Prices stabilised in January, giving consumers some respite from the previous big rises in December. But in comparison to last year, the issue of high fuel prices is now rarely away from the headlines and one subject that has been the subject of much interest is the Government’s proposed fuel-price stabiliser (FPS).
For those unaware of the proposal, the plan is to reduce fuel duty (currently 58.95p per litre on petrol and diesel) as crude oil prices rise and increase duty when crude oil prices fall. The logic behind this is that it gives price stability, whilst also ensuring continuity in revenue collection for the UK Government. The reason for the latter is that as crude oil prices rise, so do tax revenues from North Sea operators. When crude oil prices fall, then tax revenues reduce, so duty has to increase in order to bridge the gap.
Sounds reasonable, but what are the practicalities of such a scheme? Portland tends to believe that “where there is a will, there is a way”, but how big is the Government’s will? Because the FPS faces some formidable challenges and here are some of them:
1.Consistent revenue collection is crucial to the UK Government at the present time, but this is virtually impossible with the FPS. There is no easy measure to equate an on-going tax that raises money on a pence per litre (ppl) basis, versus a corporation tax that raises money on annually declared profits. This presents a possible giant cash and cash-flow problem for the Treasury.
2.Duty is a “stay-at-home” tax, ie, the revenue from duty will always exist as long as UK consumers buy fuel. North Sea taxation on the other hand is reliant on many international oil firms, all of whom can up-sticks and register elsewhere, if the taxation environment is not to their liking. This could leave a very nasty financial black-hole for the Treasury.
3.The scheme could be ruinous for wholesalers (and therefore consumers) of fuel. The following example illustrates this:
- I am a fuel wholesaler and I buy £2m of fuel which the government decides is to be worth £1.9m as of tomorrow as a result of a duty rate reduction.
- How am I going to get that £100K back? The only thing I can do to avoid significant financial loss, is raise my prices to the original level, thus negating the duty reduction.
4.Crude Oil prices do not equate directly to fuel prices. Exchange rate plays an equal (at the moment more significant) part in dictating pence per litre prices. Will the Treasury have an escalator on exchange rate too?
5.If prices drop massively in (say) a quarter, then the Government might put on 2ppl duty. However, what happens if prices immediately bounce back in the next quarter and we have a price spike in the markets (quite a feasible scenario). Within a week, consumers could be paying 4ppl-5ppl more for their fuel.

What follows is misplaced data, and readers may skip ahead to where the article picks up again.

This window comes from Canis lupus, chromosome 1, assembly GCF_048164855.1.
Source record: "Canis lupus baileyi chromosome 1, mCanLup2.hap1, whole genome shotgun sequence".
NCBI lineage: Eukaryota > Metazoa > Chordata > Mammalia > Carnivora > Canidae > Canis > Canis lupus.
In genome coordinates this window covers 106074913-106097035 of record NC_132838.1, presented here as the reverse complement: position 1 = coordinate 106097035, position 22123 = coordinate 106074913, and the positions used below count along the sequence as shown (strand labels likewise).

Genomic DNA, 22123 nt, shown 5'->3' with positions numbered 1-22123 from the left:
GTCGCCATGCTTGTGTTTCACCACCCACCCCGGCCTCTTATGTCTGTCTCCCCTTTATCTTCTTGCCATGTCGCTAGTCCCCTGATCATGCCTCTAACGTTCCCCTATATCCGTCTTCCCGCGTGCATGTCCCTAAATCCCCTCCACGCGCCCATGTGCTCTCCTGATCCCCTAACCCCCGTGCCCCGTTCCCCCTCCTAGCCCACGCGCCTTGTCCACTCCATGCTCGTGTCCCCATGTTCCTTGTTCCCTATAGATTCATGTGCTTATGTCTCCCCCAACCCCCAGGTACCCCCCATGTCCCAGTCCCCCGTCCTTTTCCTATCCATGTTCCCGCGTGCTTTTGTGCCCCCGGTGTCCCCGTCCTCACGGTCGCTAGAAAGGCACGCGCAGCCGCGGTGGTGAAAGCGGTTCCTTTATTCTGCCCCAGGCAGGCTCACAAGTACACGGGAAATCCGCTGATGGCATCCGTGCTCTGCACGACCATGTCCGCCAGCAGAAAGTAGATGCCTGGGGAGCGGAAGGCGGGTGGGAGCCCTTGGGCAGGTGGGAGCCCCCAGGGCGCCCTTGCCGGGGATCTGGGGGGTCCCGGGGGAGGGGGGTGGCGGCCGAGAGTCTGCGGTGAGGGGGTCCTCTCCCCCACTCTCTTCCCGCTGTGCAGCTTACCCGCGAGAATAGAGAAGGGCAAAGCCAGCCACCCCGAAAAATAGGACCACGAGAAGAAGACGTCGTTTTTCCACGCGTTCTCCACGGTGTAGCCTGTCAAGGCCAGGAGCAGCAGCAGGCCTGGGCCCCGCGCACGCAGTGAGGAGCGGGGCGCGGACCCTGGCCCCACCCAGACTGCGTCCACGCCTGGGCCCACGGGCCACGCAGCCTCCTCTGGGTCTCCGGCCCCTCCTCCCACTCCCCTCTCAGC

6.Finally, where is the starting point? What is defined as a high price? High prices today may be the norm tomorrow / next month / next year, so at what point does the duty rate hit zero? $150 per barrel? $200? Looking at when crude prices fall, will there be a maximum cap on duty and will future Governments adhere to this cap, when times are tough? I think we all know the answer to that one!
1.Her Majesty’s Revenue & Customs (HMRC) are still not fully integrated after the merger between Inland Revenue and Customs & Excise 5 years ago. Portland has experienced nothing in HMRC or other Government departments that tells us their IT systems are ready for such a programme without significant change and investment. In fact, the introduction of RDCO (registering Red Diesel sales) took years to implement and involved much less national volume. Nor does RDCO cover the even thornier issue of concurrent government duty rates.
2.How often will the FPS change? Every week? Every month? Every Quarter? And will it be applied retrospectively? For it to be relevant and cover price spikes, then it will need to be changed frequently and therefore the ongoing / constant workload will be at its greatest – pricing, sales, accounting, invoicing, VAT will all have to change on a frequent basis. Not just for oil companies, but wholesalers, distributors and retailers of fuel.
So without wanting to fill several more paragraphs with further potential problems, the conclusion is that the FPS scheme has not been thought through in sufficient detail. Far be it from Portland to suggest that the FPS was put together by a set of people with no experience of the real world and we would also never suggest, that the policy was dreamt us a populist sop to garner votes in the run-up to a General Election, with no intention of implementing it, once the voting was done and dusted. Instead, Portland simply feels that the FPS is a massive task that will find the Government will wanting. On that basis, we conclude that businesses need stability to manage their operations, not gimmicks. So Cameron and Osborne should either a) cut duty b) freeze duty or c) leave everything as is and stop making promises that can’t or won’t be fulfilled.